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Christ-Centered Preaching (Part 2): The Centrality of Christ in the Bible and in Expository Preaching


This is the second post in a three part series on Christ-centered preaching and teaching (part one here). At the Southern Baptist Convention this year there will be a breakfast panel discussion on Christ-Centered Teaching and Preaching. This is an important topic and I am glad that our friends at The Gospel Project are hosting this event. Why is this an important discussion? Make sure you sign up here.

While there are many nuances to one’s definition of preaching, the common agreement seems to be that expository preaching is preaching that is governed by the text of Scripture. Bryan Chapell simply maintains that expository preaching “attempts to present and apply the truths of a specific biblical passage.”

Some theorists argue that expository preaching simply involves presenting and applying the truths of a particular biblical passage. Other theorists add that expository preaching involves preaching a specific length of passage or a specific type of sermon series. Both perspectives, however, emphasize the centrality of the Bible in expository preaching. The sermon should be driven by the text of Scripture.

Understanding the nature of Scripture seems to be an essential requirement for preachers who wish to expound what the biblical text says. Many homileticians assert that the primary emphasis of the Bible is upon redemptive history, which culminates in Christ’s person and work. If the Bible focuses upon Christ’s redemptive work, then this should have practical implications for expositors who wish to proclaim the Bible accurately. Those who wish to challenge the unity of the Bible and its Christocentric emphasis must give an answer to several biblical texts that seem to demonstrate this idea. For example, one should consider the following texts:

  • [Jesus said,] “You search the Scriptures because you think that in them you have eternal life; and it is they that bear witness about me” (John 5:39, emphasis added).
  • [Jesus said,] “If you believed Moses, you would believe me; for he wrote of me” (John 5:46, emphasis added).
  • “And beginning with Moses and all the Prophets, he [Jesus] interpreted to them in all the
  • Scriptures the things concerning himself” (Luke 24:27, emphasis added).
  • “Then he [Jesus] said to them, “These are my words that I spoke to you while I was with you while I was still with you, that everything written about me in the Law of Moses and the Prophets and the Psalms must be fulfilled.” Then he opened their minds to understand the Scriptures…” (Luke 24:44-45, emphasis added).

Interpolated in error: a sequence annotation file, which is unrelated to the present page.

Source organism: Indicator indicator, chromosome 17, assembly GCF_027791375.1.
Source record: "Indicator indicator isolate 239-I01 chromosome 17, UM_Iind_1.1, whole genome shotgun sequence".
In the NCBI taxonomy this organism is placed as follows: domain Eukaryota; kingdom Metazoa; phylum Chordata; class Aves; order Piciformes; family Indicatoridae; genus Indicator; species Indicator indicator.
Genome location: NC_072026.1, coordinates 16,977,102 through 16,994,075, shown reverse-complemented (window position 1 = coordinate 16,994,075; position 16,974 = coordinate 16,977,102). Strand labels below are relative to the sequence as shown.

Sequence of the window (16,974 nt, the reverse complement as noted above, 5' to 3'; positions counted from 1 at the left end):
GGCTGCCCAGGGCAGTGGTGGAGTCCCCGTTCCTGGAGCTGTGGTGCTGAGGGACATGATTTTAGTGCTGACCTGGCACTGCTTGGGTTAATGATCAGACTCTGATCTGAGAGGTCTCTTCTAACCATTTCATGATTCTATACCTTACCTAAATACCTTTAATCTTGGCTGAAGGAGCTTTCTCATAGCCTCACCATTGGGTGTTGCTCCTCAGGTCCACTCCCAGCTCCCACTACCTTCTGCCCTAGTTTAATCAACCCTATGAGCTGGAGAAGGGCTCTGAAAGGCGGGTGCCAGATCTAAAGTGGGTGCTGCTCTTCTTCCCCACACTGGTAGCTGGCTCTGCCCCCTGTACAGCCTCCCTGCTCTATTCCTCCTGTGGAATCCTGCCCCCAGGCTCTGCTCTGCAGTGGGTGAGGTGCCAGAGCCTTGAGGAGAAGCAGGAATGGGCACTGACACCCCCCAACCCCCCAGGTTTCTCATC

While preachers should not jump to unwarranted connections to Jesus, they should not overlook or ignore what seemed to be very clear Jesus either — that the Old Testament writers were pointing to the Messiah. We must look at Jesus in the light of the history of the Old Testament, but Jesus also sheds light backwards on it. Christopher J. H. Wright says, “The Old Testament tells the story which Jesus completes.” Simply put, the person and work of Christ is the main message of the Bible. Recent homileticians have looked to Paul as a model for the necessity of preaching Christ. Jerry Vines and Jim Shaddix referred to the early church saying, “Paul, too, centered on Jesus, claiming to the Corinthians that he had ‘determined not to know anything among you except Jesus Christ and Him crucified’ (1 Cor. 2:2).”

Even though the need to preach Christ may be an obvious concern for evangelicals, there seems to be a missing element; namely, the need to preach Christ through careful exposition. According to some authors, such preaching is possible because the Bible is a unified book of redemptive history, and to treat one particular text means that one should consider how the selected text fits into the whole redemptive story. The preacher should emphasize the uniqueness of particular texts but also emphasize the unity of the cannon as well.

The implication for preaching, then, is for the expositor to look at the immediate context as well as the canonical context. D.A. Carson calls the process of explaining the whole Bible “inner-cannonical preaching.” The Bible is a witness to the saving activity of God in Jesus Christ, the meaning of whose life, death, and resurrection controls the meaning of every passage. This process is often called “theological exegesis.” Christ-centered preaching happens by relating the biblical-theological connections within Scripture.

Preaching must be Christ-centered! While it is true that unbelievers need to be confronted with the gospel, believers also need to be reminded of the gospel for perspective and pointed to the gospel for power. I’ll expound on this in my next post.

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